This book brought me serotonin for the first time in awhile.
Yesterday, it was a beautiful (almost) fall day in Athens, Georgia. I was sitting outside on my back porch on my cheap Walmart outdoor furniture that may or may not be missing some screws, and I was reading, and I was perfectly content for what felt like the first time in a month.
The transition back to school has been difficult. I am frustrated about the lack of Covid regulations, I am still feeling a sense of immense isolation due to the pandemic, and my social anxiety has been bubbling up day in and day out. Content isn’t a word I would have used to describe my state of being over the past month. But oh goodness, yesterday, reading Tracy K. Smith’s Ordinary Light with the sun on my shoulders and the breeze in my hair, I could have sworn that I had never been so content.
Ordinary Light is a memoir that does not shy away from tragedy. Instead, it moves towards it with open arms, embracing heartache as a feat of human life. In Ordinary Light, Smith grapples with the period of her life from middle school to college, navigating questions of faith, desire, belonging, race, and grief. After being poet lariat of the United States, Smith turned to prose to unpack the complex emotions she still held as a result of her mother’s death. When Smith became pregnant, she wanted a way to convey to her daughter all that her mother, and her mother’s mother before that, had imprinted onto her life. She wanted to document a legacy, a legacy of complex identities that her unborn daughter was being born into.
“In “Ordinary Light,” Smith writes as a daughter who has lost her mother and is thinking of her own daughter as she submits to the “powerful nostalgia for the very years I was in the process of living, when the world of my family was the only heaven I needed to believe in.” Every line of her prose is well behaved. But ambition had been there all along: “I wanted to write the kind of poetry that people read and remembered, that they lived by — the kinds of lines that I carried with me from moment to moment on a given day without even having chosen to.” Her inclusive lists of influences — Elizabeth Bishop, Robert Frost, Philip Larkin, Yusef Komunyakaa — testify that black identity these days is way past black and white.”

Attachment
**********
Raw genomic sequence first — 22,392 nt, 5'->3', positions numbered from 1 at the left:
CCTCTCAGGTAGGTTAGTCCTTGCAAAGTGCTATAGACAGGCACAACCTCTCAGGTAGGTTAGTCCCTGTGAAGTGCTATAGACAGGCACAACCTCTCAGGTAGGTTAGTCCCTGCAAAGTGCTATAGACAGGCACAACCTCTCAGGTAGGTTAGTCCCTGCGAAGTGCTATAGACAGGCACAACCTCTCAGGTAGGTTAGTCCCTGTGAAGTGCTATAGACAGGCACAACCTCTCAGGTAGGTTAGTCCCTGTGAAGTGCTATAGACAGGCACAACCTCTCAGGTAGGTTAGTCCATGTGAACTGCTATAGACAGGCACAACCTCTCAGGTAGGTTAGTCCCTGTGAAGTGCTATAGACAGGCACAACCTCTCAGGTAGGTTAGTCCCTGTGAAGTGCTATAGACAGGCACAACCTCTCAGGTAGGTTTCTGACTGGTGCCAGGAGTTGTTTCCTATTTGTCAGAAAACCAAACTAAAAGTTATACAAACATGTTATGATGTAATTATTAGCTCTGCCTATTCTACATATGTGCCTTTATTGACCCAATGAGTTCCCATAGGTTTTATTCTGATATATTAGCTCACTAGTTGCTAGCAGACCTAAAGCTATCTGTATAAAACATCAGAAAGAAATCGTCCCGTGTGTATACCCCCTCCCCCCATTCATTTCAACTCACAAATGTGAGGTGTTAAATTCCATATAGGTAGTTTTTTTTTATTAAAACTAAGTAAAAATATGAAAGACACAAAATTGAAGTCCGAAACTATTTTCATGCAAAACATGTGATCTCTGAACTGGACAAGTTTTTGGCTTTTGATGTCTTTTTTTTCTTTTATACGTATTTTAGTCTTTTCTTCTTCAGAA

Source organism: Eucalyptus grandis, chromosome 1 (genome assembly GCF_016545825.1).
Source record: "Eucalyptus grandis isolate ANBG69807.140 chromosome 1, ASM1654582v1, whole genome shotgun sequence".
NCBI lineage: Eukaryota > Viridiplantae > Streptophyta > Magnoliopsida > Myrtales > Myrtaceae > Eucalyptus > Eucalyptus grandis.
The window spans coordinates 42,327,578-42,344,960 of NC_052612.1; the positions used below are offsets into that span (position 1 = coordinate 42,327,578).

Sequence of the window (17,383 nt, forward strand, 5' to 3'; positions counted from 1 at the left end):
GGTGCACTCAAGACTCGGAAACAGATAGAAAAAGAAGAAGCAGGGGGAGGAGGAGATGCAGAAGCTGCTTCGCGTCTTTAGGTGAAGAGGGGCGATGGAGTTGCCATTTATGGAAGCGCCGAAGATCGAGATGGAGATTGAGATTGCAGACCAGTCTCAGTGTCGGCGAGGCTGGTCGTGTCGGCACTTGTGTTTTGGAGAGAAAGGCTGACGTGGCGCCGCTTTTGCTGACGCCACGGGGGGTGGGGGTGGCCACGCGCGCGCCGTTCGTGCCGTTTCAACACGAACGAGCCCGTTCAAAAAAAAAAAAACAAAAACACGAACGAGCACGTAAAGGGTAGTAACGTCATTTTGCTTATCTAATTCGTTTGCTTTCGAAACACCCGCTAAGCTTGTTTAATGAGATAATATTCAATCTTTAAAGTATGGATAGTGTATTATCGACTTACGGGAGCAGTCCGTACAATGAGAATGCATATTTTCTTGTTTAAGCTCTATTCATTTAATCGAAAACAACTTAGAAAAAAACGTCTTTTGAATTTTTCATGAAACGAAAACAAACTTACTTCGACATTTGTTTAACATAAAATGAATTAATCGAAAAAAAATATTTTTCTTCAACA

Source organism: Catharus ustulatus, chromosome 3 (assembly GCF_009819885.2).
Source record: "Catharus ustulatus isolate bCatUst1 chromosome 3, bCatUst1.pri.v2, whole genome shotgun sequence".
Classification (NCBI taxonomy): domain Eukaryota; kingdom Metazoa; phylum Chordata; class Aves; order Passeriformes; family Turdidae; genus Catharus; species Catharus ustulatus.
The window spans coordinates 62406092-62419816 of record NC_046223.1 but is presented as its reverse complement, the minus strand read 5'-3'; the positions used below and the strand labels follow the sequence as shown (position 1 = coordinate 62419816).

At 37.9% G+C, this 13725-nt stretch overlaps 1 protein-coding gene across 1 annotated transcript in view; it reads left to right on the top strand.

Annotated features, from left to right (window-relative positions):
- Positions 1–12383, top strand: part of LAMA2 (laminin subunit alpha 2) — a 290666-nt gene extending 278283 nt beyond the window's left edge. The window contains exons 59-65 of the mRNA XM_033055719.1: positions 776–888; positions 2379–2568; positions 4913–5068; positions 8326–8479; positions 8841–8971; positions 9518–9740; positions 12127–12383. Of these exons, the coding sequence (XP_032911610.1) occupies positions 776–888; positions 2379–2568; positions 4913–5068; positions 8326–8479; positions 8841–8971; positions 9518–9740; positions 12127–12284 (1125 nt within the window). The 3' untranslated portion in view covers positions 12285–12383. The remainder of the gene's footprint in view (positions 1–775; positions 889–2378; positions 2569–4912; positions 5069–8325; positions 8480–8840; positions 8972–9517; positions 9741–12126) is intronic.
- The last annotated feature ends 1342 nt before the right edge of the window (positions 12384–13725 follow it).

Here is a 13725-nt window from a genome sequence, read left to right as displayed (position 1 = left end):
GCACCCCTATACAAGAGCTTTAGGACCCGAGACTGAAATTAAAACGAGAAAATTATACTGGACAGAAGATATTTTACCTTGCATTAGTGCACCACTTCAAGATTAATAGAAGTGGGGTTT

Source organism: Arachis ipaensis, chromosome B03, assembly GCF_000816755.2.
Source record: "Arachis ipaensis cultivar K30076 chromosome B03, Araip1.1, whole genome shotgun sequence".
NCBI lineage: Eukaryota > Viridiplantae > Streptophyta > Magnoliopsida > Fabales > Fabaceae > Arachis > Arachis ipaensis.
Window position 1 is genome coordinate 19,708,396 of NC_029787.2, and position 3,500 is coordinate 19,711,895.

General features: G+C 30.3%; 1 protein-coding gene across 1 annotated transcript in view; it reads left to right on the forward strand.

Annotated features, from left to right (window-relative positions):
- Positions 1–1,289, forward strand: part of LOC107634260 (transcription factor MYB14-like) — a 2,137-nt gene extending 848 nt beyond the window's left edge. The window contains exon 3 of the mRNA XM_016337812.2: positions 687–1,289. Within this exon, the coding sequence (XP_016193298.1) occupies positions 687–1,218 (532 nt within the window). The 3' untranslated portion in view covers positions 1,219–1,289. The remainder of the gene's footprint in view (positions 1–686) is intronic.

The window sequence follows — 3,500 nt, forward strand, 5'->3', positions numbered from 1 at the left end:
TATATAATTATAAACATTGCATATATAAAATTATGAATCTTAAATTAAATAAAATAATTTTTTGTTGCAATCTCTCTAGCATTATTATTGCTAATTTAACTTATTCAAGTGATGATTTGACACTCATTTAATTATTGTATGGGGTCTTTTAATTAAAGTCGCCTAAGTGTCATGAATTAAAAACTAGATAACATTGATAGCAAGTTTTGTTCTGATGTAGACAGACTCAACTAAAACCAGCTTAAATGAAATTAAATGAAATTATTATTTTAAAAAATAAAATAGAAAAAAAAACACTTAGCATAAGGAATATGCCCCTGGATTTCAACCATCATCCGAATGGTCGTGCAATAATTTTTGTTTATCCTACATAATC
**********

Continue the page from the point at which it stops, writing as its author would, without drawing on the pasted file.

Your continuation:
Tracy K. Smith’s Ordinary Light is a beautiful memoir grappling with the author’s life before, during, and after the death of her mother. Incorporating an impressive honesty with self, an incredible amount of self compassion, and truly marvelous lyrical prose, Ordinary Light was a book seething with beauty, authenticity, and raw emotion. Cannot recommend enough, especially at a time right now, where we are all learning to live with you tragedy daily. It allowed me to see that beauty is all around us, even in times of tragedy. The light can be found in the ordinary if we simply remember to look.
“Wasn’t it strange that a poem, written in my vocabulary and as a result of my own thoughts or observations, could, when it was finished, manage to show me something I hadn’t already known? Sometimes, when I tried very hard to listen to what the poem I was writing was trying to tell me, I felt the way I imagined godly people felt when they were trying to discern God’s will. “Write this,” the poem would sometimes consent to say, and I’d revel in a joy to rival the saints’ that Poetry—this mysterious presence I talked about and professed belief in—might truly be real.”
“I shut my ears, averted my eyes, turning instead to what I thought at the time was pain’s antidote: silence. I was wrong… Silence feeds pain, allows it to fester and thrive. What starves pain, what forces it to release its grip, is speech, the voice upon which rides the story, this is what happened; this is what I have refused to let claim me.”